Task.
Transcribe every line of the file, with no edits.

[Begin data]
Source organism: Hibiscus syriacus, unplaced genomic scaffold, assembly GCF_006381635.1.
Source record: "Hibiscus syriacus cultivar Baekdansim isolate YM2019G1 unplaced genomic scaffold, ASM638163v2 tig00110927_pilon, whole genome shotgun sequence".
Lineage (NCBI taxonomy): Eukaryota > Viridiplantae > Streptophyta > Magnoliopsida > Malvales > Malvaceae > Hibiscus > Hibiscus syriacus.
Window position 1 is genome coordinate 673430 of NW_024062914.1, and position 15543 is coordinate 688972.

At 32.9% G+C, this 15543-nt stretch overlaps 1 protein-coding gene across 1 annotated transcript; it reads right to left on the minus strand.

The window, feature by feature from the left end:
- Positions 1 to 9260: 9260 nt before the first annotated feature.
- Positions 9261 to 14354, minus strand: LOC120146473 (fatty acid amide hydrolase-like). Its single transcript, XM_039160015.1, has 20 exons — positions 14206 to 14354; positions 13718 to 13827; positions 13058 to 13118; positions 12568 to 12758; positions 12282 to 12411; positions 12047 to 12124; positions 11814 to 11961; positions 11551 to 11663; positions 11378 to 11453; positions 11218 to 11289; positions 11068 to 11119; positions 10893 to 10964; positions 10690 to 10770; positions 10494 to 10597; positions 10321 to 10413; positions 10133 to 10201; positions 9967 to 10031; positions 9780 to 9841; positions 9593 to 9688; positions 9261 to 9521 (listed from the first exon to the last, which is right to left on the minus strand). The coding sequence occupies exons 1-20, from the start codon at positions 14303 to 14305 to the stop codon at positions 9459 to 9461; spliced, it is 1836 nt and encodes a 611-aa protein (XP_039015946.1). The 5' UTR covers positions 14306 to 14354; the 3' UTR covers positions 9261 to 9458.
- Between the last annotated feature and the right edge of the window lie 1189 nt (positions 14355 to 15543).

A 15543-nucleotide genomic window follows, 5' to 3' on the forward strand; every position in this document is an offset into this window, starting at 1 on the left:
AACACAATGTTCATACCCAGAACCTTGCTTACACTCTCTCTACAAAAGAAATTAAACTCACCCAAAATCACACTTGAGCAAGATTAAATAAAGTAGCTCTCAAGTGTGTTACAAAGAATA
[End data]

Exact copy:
Source organism: Hibiscus syriacus, unplaced genomic scaffold, assembly GCF_006381635.1.
Source record: "Hibiscus syriacus cultivar Baekdansim isolate YM2019G1 unplaced genomic scaffold, ASM638163v2 tig00110927_pilon, whole genome shotgun sequence".
Lineage (NCBI taxonomy): Eukaryota > Viridiplantae > Streptophyta > Magnoliopsida > Malvales > Malvaceae > Hibiscus > Hibiscus syriacus.
Window position 1 is genome coordinate 673430 of NW_024062914.1, and position 15543 is coordinate 688972.

At 32.9% G+C, this 15543-nt stretch overlaps 1 protein-coding gene across 1 annotated transcript; it reads right to left on the minus strand.

The window, feature by feature from the left end:
- Positions 1 to 9260: 9260 nt before the first annotated feature.
- Positions 9261 to 14354, minus strand: LOC120146473 (fatty acid amide hydrolase-like). Its single transcript, XM_039160015.1, has 20 exons — positions 14206 to 14354; positions 13718 to 13827; positions 13058 to 13118; positions 12568 to 12758; positions 12282 to 12411; positions 12047 to 12124; positions 11814 to 11961; positions 11551 to 11663; positions 11378 to 11453; positions 11218 to 11289; positions 11068 to 11119; positions 10893 to 10964; positions 10690 to 10770; positions 10494 to 10597; positions 10321 to 10413; positions 10133 to 10201; positions 9967 to 10031; positions 9780 to 9841; positions 9593 to 9688; positions 9261 to 9521 (listed from the first exon to the last, which is right to left on the minus strand). The coding sequence occupies exons 1-20, from the start codon at positions 14303 to 14305 to the stop codon at positions 9459 to 9461; spliced, it is 1836 nt and encodes a 611-aa protein (XP_039015946.1). The 5' UTR covers positions 14306 to 14354; the 3' UTR covers positions 9261 to 9458.
- Between the last annotated feature and the right edge of the window lie 1189 nt (positions 14355 to 15543).

A 15543-nucleotide genomic window follows, 5' to 3' on the forward strand; every position in this document is an offset into this window, starting at 1 on the left:
AACACAATGTTCATACCCAGAACCTTGCTTACACTCTCTCTACAAAAGAAATTAAACTCACCCAAAATCACACTTGAGCAAGATTAAATAAAGTAGCTCTCAAGTGTGTTACAAAGAATA